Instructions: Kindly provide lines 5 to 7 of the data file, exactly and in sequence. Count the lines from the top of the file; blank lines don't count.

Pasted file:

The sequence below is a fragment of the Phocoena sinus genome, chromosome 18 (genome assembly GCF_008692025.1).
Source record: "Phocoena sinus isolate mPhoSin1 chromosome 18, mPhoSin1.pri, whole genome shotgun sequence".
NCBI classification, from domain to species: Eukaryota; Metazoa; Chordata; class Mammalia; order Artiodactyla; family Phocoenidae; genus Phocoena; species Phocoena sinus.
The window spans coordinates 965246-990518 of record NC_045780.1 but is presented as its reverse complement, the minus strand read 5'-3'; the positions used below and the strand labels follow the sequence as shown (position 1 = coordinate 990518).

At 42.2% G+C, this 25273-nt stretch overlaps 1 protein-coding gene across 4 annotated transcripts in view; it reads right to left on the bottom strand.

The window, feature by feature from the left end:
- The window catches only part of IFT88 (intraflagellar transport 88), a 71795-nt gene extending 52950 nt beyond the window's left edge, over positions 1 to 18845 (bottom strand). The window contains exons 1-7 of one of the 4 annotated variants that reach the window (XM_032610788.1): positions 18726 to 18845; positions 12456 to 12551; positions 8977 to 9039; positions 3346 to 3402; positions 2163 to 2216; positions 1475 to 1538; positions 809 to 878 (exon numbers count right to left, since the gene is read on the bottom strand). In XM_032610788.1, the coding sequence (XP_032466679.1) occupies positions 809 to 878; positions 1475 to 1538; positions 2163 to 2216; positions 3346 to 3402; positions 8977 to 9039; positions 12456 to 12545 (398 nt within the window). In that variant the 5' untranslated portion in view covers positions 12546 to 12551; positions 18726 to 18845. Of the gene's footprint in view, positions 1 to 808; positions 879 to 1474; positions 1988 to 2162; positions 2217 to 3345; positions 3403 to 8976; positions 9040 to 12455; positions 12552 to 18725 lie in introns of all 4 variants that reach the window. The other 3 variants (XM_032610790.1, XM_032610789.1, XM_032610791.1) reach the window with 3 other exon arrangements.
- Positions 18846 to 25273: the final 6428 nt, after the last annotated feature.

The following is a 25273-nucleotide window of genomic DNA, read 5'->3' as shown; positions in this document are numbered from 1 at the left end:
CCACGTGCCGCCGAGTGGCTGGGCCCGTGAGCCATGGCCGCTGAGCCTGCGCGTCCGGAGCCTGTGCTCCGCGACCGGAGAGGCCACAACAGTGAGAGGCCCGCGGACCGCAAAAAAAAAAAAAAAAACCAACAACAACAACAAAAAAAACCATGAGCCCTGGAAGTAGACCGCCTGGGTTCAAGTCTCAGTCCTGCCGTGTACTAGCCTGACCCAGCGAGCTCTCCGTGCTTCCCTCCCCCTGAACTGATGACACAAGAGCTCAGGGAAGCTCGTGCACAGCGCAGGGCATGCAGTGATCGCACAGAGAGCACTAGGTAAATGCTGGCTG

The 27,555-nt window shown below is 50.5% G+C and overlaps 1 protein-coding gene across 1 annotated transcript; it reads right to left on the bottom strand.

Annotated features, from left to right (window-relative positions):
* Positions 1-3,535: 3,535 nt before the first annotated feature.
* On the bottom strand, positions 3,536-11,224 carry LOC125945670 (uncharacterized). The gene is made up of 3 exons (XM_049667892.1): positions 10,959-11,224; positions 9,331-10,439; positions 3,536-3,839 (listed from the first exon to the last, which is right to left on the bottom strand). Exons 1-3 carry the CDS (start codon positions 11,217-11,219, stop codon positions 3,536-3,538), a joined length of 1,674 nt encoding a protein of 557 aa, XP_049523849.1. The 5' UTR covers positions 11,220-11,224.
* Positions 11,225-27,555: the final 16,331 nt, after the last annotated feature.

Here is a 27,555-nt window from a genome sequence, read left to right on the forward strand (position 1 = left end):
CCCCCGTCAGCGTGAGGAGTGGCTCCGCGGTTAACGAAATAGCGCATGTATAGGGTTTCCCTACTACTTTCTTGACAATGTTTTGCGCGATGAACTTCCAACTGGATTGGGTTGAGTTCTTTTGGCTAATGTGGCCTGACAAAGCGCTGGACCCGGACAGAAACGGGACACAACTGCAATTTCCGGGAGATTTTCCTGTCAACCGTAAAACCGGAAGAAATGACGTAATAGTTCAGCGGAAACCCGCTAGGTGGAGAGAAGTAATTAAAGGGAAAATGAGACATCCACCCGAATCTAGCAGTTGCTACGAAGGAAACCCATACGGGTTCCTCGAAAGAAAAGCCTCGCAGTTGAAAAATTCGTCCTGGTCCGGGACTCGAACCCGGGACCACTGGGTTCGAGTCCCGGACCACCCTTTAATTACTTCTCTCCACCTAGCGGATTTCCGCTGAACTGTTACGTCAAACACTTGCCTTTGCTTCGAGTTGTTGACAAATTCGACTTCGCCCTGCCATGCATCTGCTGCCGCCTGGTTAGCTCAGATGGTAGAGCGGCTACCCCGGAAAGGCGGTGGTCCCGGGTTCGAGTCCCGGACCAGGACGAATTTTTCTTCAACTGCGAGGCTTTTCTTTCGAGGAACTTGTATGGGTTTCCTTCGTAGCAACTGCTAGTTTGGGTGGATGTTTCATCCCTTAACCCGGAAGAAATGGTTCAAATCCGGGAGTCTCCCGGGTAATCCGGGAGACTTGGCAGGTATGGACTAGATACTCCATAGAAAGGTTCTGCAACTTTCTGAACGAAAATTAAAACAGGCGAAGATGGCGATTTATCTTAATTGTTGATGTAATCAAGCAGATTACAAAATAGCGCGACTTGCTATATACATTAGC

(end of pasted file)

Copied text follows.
At 42.2% G+C, this 25273-nt stretch overlaps 1 protein-coding gene across 4 annotated transcripts in view; it reads right to left on the bottom strand.

The window, feature by feature from the left end:
- The window catches only part of IFT88 (intraflagellar transport 88), a 71795-nt gene extending 52950 nt beyond the window's left edge, over positions 1 to 18845 (bottom strand). The window contains exons 1-7 of one of the 4 annotated variants that reach the window (XM_032610788.1): positions 18726 to 18845; positions 12456 to 12551; positions 8977 to 9039; positions 3346 to 3402; positions 2163 to 2216; positions 1475 to 1538; positions 809 to 878 (exon numbers count right to left, since the gene is read on the bottom strand). In XM_032610788.1, the coding sequence (XP_032466679.1) occupies positions 809 to 878; positions 1475 to 1538; positions 2163 to 2216; positions 3346 to 3402; positions 8977 to 9039; positions 12456 to 12545 (398 nt within the window). In that variant the 5' untranslated portion in view covers positions 12546 to 12551; positions 18726 to 18845. Of the gene's footprint in view, positions 1 to 808; positions 879 to 1474; positions 1988 to 2162; positions 2217 to 3345; positions 3403 to 8976; positions 9040 to 12455; positions 12552 to 18725 lie in introns of all 4 variants that reach the window. The other 3 variants (XM_032610790.1, XM_032610789.1, XM_032610791.1) reach the window with 3 other exon arrangements.